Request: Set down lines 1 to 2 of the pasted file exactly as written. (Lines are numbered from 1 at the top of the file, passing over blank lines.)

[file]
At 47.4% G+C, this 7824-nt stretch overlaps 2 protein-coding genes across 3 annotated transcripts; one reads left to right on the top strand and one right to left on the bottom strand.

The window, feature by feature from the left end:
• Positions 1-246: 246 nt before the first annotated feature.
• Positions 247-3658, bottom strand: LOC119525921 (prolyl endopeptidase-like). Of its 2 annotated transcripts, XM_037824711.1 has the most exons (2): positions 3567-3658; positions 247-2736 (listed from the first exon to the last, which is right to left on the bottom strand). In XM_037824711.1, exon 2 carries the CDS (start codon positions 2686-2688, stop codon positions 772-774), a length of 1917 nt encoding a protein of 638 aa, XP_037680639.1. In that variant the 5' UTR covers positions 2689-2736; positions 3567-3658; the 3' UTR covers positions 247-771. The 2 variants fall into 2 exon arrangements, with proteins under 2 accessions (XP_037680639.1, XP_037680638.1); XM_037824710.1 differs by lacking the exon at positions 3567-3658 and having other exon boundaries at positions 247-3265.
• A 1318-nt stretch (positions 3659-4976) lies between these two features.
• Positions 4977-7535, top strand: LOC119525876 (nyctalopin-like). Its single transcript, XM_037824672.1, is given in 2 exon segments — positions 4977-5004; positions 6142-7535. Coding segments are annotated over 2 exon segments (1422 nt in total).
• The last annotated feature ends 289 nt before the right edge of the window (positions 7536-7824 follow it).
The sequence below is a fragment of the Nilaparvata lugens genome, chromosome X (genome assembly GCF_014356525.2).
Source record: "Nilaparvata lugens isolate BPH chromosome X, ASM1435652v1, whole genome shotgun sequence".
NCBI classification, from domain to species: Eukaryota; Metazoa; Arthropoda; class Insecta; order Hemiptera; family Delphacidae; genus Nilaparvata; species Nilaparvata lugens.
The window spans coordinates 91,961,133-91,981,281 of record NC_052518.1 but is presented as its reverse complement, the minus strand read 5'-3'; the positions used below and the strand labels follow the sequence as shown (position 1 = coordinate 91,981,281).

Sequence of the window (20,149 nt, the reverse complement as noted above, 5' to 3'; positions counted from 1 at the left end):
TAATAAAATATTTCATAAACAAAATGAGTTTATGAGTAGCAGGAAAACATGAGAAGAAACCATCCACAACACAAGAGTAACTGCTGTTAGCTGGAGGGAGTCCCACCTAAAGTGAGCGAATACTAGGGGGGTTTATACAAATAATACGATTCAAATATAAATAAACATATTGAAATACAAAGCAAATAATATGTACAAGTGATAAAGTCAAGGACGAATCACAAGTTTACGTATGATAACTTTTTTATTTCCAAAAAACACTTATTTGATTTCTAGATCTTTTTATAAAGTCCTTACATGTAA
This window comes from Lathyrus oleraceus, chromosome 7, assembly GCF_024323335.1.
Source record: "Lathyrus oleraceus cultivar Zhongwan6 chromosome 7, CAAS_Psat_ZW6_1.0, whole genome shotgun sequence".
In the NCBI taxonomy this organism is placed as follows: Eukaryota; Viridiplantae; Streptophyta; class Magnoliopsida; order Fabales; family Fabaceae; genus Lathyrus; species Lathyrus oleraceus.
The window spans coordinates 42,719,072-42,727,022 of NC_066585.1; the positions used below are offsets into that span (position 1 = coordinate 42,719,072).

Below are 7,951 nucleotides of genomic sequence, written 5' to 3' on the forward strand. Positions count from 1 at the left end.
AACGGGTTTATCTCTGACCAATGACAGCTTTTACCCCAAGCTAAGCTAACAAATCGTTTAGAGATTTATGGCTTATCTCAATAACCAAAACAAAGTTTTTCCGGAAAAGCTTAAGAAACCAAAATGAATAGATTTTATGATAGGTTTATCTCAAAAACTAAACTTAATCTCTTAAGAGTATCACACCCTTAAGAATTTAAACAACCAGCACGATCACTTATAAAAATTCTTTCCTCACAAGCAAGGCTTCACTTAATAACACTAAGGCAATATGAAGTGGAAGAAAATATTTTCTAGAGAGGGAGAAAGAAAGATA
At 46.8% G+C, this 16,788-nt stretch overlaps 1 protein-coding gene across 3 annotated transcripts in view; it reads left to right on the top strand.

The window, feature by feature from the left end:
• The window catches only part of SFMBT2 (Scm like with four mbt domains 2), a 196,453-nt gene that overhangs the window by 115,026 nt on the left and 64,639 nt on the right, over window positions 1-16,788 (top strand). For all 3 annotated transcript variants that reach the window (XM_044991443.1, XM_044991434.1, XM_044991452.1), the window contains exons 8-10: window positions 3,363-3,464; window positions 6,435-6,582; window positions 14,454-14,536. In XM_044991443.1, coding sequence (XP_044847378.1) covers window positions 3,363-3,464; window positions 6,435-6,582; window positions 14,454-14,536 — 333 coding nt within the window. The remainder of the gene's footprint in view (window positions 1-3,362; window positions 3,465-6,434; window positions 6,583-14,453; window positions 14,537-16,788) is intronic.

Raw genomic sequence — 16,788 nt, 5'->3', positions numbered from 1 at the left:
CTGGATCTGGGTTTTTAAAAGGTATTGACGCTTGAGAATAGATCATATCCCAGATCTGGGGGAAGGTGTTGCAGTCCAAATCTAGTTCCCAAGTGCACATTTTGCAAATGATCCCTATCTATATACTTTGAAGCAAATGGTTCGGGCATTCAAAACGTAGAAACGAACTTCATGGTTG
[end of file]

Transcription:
At 47.4% G+C, this 7824-nt stretch overlaps 2 protein-coding genes across 3 annotated transcripts; one reads left to right on the top strand and one right to left on the bottom strand.

The window, feature by feature from the left end: